Distal scaphoid excision should be indicated only as a salvage procedure when the morbidity of other alternatives is unacceptably high. There are two major indications for such an approach: (1) treatment of selected scaphoid nonunions in low demand patients, and (2) treatment of symptomatic STT degenerative osteoarthritis without dorsal midcarpal instability. Not discussed in this chapter is when the distal scaphoid is excised in patients with a radioscapholunate fusion to unblock the midcarpal joint and allow a more physiological function.4
Distal Scaphoid Nonunion
Very occasionally distal third scaphoid nonunions may exhibit fragmentation of its distal pole owing to avascular necrosis and/or cystic degeneration. In such rare instances, the bone may not heal and an excision of its distal fragment may become a reasonable solution8 – 10 ( Fig. 33.2A-B ). The procedure may also be used in low demand patients suffering from painful scaphoid nonunion for whom the standard grafting and fixing operation aiming at healing the fracture is, for any reason, unacceptable. Indeed, removing the distal portion of the bone is a much simpler procedure that does not require bone grafting or long immobilization.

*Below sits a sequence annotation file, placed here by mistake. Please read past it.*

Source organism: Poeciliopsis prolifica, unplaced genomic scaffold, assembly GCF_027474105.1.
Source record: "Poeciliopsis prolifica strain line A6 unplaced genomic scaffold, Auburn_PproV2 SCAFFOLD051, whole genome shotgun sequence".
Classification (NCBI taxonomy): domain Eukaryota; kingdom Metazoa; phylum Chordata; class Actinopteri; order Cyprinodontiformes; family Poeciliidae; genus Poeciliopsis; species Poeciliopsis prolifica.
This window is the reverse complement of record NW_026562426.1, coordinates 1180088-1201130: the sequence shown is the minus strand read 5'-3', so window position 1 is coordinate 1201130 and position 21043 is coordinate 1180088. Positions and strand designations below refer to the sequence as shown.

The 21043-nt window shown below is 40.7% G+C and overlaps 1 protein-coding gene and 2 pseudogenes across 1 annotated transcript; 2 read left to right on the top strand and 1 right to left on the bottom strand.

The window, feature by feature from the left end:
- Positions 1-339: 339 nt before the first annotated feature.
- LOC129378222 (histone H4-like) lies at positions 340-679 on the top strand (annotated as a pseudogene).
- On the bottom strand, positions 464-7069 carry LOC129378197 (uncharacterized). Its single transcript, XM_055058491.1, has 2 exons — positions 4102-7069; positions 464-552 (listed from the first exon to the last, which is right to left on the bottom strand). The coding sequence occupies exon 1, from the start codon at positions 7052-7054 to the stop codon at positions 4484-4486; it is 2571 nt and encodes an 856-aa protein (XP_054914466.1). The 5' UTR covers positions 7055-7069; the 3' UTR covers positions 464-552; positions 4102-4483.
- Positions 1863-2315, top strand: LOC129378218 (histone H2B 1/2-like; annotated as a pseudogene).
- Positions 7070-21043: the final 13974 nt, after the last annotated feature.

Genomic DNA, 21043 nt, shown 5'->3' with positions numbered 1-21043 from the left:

Scaphoid-Trapezium-Trapezoid Degenerative Arthritis
Isolated osteoarthritis of the STT joint may cause substantial pain and weakness. The condition usually responds to conservative treatment with splints, physiotherapy, antiinflamatory drugs, and intraarticular corticoid injections.1 , 2 Failing this, surgery may be indicated. Although not devoid of complications, fusing the joint is certainly an alternative.11 Another option, perhaps less morbid than a fusion, is to resect the distal end of the scaphoid and to fill the gap with dorsal capsule, with a portion of tendon, or with a pyrocarbon implant, or leave the defect empty without interposition.2 – 4 , 12 As compared with STT fusions, resection-interposition arthroplasties of the STT joint are less technically demanding, do require less prolonged wrist immobilization, have fewer complications, and allow much faster return to each patient’s activities.